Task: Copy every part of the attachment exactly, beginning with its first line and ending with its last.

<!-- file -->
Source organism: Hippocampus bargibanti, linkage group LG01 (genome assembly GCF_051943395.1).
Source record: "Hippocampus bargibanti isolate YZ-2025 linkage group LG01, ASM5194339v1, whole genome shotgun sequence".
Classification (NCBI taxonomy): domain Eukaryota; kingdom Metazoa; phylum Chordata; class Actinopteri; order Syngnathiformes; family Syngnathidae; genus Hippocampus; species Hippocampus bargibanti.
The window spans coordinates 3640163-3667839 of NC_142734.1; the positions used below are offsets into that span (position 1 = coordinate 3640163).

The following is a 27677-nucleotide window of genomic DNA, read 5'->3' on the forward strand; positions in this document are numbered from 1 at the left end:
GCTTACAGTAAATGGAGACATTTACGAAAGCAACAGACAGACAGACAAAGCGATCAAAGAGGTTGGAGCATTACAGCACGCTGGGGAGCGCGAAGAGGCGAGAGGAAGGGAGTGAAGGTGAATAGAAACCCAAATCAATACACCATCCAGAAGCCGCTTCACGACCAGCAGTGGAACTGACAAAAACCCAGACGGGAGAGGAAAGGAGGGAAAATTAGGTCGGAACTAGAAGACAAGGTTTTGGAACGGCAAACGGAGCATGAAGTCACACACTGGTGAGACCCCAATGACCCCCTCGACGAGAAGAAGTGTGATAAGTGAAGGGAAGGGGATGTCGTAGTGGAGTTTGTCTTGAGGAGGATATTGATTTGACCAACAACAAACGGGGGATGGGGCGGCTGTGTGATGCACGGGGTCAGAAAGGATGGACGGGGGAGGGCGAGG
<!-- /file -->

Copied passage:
Source organism: Hippocampus bargibanti, linkage group LG01 (genome assembly GCF_051943395.1).
Source record: "Hippocampus bargibanti isolate YZ-2025 linkage group LG01, ASM5194339v1, whole genome shotgun sequence".
Classification (NCBI taxonomy): domain Eukaryota; kingdom Metazoa; phylum Chordata; class Actinopteri; order Syngnathiformes; family Syngnathidae; genus Hippocampus; species Hippocampus bargibanti.
The window spans coordinates 3640163-3667839 of NC_142734.1; the positions used below are offsets into that span (position 1 = coordinate 3640163).

The following is a 27677-nucleotide window of genomic DNA, read 5'->3' on the forward strand; positions in this document are numbered from 1 at the left end:
GCTTACAGTAAATGGAGACATTTACGAAAGCAACAGACAGACAGACAAAGCGATCAAAGAGGTTGGAGCATTACAGCACGCTGGGGAGCGCGAAGAGGCGAGAGGAAGGGAGTGAAGGTGAATAGAAACCCAAATCAATACACCATCCAGAAGCCGCTTCACGACCAGCAGTGGAACTGACAAAAACCCAGACGGGAGAGGAAAGGAGGGAAAATTAGGTCGGAACTAGAAGACAAGGTTTTGGAACGGCAAACGGAGCATGAAGTCACACACTGGTGAGACCCCAATGACCCCCTCGACGAGAAGAAGTGTGATAAGTGAAGGGAAGGGGATGTCGTAGTGGAGTTTGTCTTGAGGAGGATATTGATTTGACCAACAACAAACGGGGGATGGGGCGGCTGTGTGATGCACGGGGTCAGAAAGGATGGACGGGGGAGGGCGAGG